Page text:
Increasing happiness and decreasing suffering have been the goals of humanity since the dawn of time. I’m guessing that’s a basic biological response that evolved to enable self-preservation. This is not anecdotal wisdom. Anyone can observe this by watching domestic and wild animals. If you pay attention to your own responses, you’ll notice it present within your mind.
Nearly every religious and philosophical school has pondered the question of enhancing human lives. Many dissertations and hypothesis have been composed by deep thinking people. As a result, many religions and philosophies have been invented to provide templates for us to follow. Nearly all of them have been found to be impossible to follow naturally. Most of them require some form of coercion or negative reenforcement in order to control human behavior. This observation was also noticed more than 2,200 years ago by the ancient Greek, Epicurus.
Epicurus was born to Athenian parents on the colonial Aegean island, Samos, in the year 341 BCE. While Epicurus was serving in the Athenian military, The Samos expelled his parents and the rest of the Athenian colonists. This was due to the death of Alexander the Great and the dissolution of his empire. After, Epicurus’ military service, he rejoined his family in Colophon and started his teaching career.
Epicurus founded his school called “The Garden”. The aim of the school was to investigate how to live the ideal lifestyle. Detaching themselves from political discord, they studied philosophical discourse and encouraged deep friendships among themselves. The community members lived a simple lifestyle.
Epicurus along with his close friends, Metrodorus, Hemarchus and Polyaenus co-founded Epicureanism. This school eventually became one of the three leading movements of the Hellenistic era. Seneca reported the inscription on the gate to the garden. “Stranger, here you will do well to tarry; here our highest good is pleasure.” Unusual for its time, Epicureans allowed women and slaves as members.
Epicurus taught his scientific philosophy based on the Atomism of philosopher Democritus. Basically, Atomism teaches that things are made up of tiny, indivisible particles or atoms. Atoms have particular weight, size and shapes depending upon the material they are part of. These atoms are in a constant state of very rapid movement. Epicurus deduced that all the collisions, reboundings and random entanglements prevent determinism. Epicurus parted company from Democritus on major philosophical points but did retain Atomism as one of his core beliefs.
This led to him teaching that the universe is not the creation of a divine will. He figured that the Gods might be seen as ideal beings and as role models for life, but they are disinterested in the affairs of humanity. This point of view was, and remains, unpopular with conventional, religious thought.
“If God(s) listened to the prayers of men, all men would quickly have perished: for they are forever praying for evil against one another.” Epicurus
Epicurean philosophy is sensation based. Pleasant sensations are basically good and painful sensations are basically bad. After carefully observing animals and humans, he concluded that the ultimate core includes the seeking of pleasure.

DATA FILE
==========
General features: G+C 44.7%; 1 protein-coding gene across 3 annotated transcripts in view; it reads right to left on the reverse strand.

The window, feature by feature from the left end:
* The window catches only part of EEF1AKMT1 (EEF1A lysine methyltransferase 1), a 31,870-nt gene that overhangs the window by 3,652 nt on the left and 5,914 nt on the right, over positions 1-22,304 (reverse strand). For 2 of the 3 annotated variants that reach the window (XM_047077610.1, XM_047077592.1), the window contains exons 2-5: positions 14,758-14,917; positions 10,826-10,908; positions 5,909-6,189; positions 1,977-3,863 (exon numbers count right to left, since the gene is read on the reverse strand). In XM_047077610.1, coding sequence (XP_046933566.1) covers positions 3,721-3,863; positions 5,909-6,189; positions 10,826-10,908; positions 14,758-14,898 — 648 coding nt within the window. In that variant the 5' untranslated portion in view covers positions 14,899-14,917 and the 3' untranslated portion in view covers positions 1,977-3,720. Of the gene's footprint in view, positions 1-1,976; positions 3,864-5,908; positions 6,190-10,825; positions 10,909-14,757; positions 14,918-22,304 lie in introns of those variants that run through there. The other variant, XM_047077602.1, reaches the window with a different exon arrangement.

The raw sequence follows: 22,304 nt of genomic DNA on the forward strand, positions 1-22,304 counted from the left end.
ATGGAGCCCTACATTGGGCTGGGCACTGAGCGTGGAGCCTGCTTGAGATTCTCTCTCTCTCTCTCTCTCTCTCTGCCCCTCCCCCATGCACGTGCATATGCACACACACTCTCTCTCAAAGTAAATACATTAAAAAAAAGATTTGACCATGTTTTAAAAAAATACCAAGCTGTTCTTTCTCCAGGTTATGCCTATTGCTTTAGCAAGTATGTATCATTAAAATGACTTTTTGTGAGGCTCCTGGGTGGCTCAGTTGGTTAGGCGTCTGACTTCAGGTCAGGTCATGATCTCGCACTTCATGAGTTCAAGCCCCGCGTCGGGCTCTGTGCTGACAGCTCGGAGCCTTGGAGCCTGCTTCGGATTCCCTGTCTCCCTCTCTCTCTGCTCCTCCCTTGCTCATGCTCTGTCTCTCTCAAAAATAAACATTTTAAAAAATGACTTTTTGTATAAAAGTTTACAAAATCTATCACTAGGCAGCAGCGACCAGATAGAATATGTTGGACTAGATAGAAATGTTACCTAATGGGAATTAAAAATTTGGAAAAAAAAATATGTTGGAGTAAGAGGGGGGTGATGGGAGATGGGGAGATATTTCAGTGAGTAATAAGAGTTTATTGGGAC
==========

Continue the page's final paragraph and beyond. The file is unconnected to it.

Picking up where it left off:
There are two types of pleasure. The kinetic pleasure is that which satisfies the physical organism and entails the absence of painful sensations. The second pleasure is that of mental activity. Thoughts and actions that enhance a state of mental well-being are good. Thoughts and actions that cause stress, worry, and fear are bad.
“A free life cannot acquire many possessions, because this is not easy to do without servility to mobs or monarchs.” While we may believe that the accumulation of overt wealth and ceaseless consumption of food and drink might seem pleasant or good, on the surface, it really is not good. Greed leads to much unhappiness and overindulgence in food and drink leads to illness and suffering, so that is bad.
“Nothing is enough for the man to whom enough is too little.” Because Epicureanism has been interpreted by other schools and religions as heretical, it has been greatly misrepresented and slandered. In fact, in modern times, Epicureanism is misunderstood as the same as hedonism. It has been continued to be vilified by conventional thinkers and religious leaders.
The other major part of Epicureanism is friendship. In Epicurus’ times and our own, the world is awash in violence and warfare. There has been a constant effort to create enemies, scapegoats and disputes. Epicurus felt that politics and the competition of public life caused much of this ill state of affairs.
He believed that a fair system of civic justice was an important foundation of society. His essential theory of justice stated justice is a contract among people to neither harm nor be harmed. This justice is only valuable if it is useful to all the community.
He felt that it is necessary and beneficial to enter into friendly relationships with like-minded people. The friendships are not only useful and utilitarian, but are quite pleasurable and good in and of themselves.
If Epicurus were to summarize his own philosophical teachings, he’d likely boil it down to advocating the life without the pursuit of glory, wealth and power.
The Blue Jay of Happiness ponders this Epicurean thought, “If thou wilt make a man happy, add not unto his riches but take away from his desires.”